It was homecoming at Calvin Coolidge high school. The students in Ms. Berke’s fourth period class were loose and excited, draped in school colors, and Reginald Dwayne Betts wanted to talk about hospital rooms.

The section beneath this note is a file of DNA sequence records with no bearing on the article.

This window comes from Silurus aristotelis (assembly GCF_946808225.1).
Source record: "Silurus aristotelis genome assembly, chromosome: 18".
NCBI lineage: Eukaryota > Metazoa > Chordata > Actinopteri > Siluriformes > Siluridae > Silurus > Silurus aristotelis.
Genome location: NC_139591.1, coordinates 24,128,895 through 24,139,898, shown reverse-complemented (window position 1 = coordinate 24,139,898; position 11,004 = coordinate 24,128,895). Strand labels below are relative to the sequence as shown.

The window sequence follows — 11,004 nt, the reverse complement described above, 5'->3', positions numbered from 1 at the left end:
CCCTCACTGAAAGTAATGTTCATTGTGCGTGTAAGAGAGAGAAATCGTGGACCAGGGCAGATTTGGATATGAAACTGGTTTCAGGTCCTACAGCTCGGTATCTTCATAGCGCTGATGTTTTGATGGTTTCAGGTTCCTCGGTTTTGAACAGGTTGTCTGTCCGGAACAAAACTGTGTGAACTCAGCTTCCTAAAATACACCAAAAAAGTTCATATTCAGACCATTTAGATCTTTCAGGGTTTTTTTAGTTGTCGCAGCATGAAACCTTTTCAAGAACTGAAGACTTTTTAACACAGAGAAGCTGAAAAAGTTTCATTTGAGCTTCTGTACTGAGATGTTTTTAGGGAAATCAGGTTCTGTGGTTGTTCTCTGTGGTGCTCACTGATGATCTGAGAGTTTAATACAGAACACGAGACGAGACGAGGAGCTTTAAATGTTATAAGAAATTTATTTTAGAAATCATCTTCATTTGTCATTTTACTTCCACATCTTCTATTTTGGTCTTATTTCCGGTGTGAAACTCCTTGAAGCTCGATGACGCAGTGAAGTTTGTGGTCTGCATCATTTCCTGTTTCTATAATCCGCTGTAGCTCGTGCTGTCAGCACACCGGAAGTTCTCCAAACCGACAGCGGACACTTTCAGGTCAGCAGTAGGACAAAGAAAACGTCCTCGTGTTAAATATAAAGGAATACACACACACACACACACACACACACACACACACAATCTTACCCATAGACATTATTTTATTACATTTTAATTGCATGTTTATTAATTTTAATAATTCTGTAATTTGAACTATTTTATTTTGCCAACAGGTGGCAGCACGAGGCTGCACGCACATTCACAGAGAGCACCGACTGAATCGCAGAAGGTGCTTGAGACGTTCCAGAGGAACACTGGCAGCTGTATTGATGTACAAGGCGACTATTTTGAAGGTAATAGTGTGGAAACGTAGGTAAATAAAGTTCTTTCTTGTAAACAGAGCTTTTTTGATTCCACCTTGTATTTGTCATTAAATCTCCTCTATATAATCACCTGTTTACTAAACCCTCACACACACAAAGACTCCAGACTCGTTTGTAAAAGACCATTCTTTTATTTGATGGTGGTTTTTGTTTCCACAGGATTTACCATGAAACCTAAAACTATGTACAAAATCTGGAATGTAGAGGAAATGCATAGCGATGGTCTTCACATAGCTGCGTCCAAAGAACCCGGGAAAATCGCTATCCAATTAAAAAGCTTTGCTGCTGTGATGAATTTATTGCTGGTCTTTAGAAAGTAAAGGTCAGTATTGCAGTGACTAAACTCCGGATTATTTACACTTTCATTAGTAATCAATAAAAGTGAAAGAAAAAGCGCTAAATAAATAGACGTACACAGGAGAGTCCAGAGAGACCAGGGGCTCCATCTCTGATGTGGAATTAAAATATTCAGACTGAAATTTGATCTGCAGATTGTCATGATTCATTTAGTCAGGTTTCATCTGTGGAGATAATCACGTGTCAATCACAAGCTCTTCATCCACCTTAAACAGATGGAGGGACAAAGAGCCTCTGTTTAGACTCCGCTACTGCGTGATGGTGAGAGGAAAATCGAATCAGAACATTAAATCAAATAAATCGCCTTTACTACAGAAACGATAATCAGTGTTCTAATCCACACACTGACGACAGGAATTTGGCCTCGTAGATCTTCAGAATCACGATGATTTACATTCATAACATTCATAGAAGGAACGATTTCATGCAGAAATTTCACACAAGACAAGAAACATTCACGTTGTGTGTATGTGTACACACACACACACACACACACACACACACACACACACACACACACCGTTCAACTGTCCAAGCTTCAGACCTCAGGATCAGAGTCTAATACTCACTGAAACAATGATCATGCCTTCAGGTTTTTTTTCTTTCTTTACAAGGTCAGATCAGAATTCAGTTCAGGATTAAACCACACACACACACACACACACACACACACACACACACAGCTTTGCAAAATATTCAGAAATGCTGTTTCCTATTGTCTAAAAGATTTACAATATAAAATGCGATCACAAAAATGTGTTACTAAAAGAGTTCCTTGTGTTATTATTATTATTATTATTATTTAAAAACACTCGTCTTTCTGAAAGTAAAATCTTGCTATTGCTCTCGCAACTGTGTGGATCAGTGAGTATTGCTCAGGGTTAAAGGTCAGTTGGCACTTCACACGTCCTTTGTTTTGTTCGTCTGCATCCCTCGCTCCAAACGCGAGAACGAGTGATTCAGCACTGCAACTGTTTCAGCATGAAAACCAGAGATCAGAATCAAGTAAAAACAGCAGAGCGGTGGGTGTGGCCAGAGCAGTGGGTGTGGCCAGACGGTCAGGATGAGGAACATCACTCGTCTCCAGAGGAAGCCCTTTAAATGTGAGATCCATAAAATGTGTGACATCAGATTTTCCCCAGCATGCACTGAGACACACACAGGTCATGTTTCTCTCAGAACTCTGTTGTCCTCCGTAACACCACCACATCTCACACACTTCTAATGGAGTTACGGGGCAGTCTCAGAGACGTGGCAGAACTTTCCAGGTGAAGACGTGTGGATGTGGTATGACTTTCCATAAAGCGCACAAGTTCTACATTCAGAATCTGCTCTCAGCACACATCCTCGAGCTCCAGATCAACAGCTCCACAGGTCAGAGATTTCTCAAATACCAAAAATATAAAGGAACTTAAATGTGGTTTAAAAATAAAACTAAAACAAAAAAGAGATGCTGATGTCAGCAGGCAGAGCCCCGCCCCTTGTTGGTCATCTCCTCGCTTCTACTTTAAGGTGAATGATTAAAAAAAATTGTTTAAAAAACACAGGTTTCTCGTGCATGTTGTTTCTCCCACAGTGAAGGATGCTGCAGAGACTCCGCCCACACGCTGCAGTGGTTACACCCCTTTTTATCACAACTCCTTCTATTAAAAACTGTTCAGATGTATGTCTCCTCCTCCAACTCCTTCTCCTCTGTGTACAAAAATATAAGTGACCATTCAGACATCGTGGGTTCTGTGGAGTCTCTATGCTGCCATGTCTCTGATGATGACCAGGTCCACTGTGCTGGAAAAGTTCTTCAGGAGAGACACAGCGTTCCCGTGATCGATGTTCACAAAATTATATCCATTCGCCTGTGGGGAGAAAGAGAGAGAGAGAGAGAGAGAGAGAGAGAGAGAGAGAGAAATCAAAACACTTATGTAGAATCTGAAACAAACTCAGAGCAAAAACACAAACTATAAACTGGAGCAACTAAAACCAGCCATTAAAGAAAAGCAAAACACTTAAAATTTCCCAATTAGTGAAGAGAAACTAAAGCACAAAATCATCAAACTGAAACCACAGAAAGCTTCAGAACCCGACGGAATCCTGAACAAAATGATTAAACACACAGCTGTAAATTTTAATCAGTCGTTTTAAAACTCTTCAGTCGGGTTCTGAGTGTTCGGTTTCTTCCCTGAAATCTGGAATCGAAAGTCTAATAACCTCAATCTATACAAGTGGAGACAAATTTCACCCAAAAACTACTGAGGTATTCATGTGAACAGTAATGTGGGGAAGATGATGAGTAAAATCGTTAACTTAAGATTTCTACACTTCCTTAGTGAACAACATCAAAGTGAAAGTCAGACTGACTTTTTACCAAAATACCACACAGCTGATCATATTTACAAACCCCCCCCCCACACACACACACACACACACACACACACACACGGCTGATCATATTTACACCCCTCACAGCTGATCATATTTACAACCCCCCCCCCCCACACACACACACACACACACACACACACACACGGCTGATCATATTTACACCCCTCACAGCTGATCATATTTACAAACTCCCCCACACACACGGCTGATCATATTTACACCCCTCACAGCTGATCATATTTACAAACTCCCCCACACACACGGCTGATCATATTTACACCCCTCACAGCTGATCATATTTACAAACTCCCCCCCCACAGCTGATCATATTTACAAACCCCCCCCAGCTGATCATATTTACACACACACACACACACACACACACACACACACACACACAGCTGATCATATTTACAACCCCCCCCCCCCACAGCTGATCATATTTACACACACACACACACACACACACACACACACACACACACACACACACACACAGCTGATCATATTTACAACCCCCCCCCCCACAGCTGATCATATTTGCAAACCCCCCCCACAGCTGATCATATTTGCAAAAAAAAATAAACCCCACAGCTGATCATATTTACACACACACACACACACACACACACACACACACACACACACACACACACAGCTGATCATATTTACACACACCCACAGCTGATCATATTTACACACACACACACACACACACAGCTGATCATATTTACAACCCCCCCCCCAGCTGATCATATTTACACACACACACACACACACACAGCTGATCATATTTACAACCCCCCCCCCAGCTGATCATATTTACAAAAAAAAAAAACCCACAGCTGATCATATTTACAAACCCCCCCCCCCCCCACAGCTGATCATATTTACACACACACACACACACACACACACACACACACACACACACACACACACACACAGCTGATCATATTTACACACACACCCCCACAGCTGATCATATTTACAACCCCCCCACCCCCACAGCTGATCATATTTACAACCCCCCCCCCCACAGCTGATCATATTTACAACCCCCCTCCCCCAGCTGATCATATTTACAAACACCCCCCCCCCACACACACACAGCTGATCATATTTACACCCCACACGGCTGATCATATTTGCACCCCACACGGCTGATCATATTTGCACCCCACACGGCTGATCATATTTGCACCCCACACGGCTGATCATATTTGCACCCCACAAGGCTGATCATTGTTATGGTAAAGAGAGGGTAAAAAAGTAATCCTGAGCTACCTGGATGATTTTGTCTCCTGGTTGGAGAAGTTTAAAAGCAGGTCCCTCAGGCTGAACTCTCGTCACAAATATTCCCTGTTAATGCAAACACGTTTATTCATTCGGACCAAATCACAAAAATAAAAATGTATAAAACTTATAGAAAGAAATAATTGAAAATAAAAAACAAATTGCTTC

“My wife just had a baby so I’ve been in the hospital for the last few days, thinking about hospital rooms,” Betts told the class. “They can be a lot like prison, actually.” And he would know. Currently on hiatus from a prestigious Radcliffe fellowship at Harvard University to take part in our Reading Series, Betts–the author of a book of poems, Shahid Reads His Own Palm, and a memoir, A Question of Freedom–has been artfully dissecting to American prison experience since his own release from the Fairfax County Jail in 2005 (read more here, here, and especially here). And it’s that dissection that Ms. Berke’s students have been studying for the last few weeks, paging through his memoir, ready now with pointed questions on small sheets of paper that range from How do you feel about your father? to Could you ever go back to prison?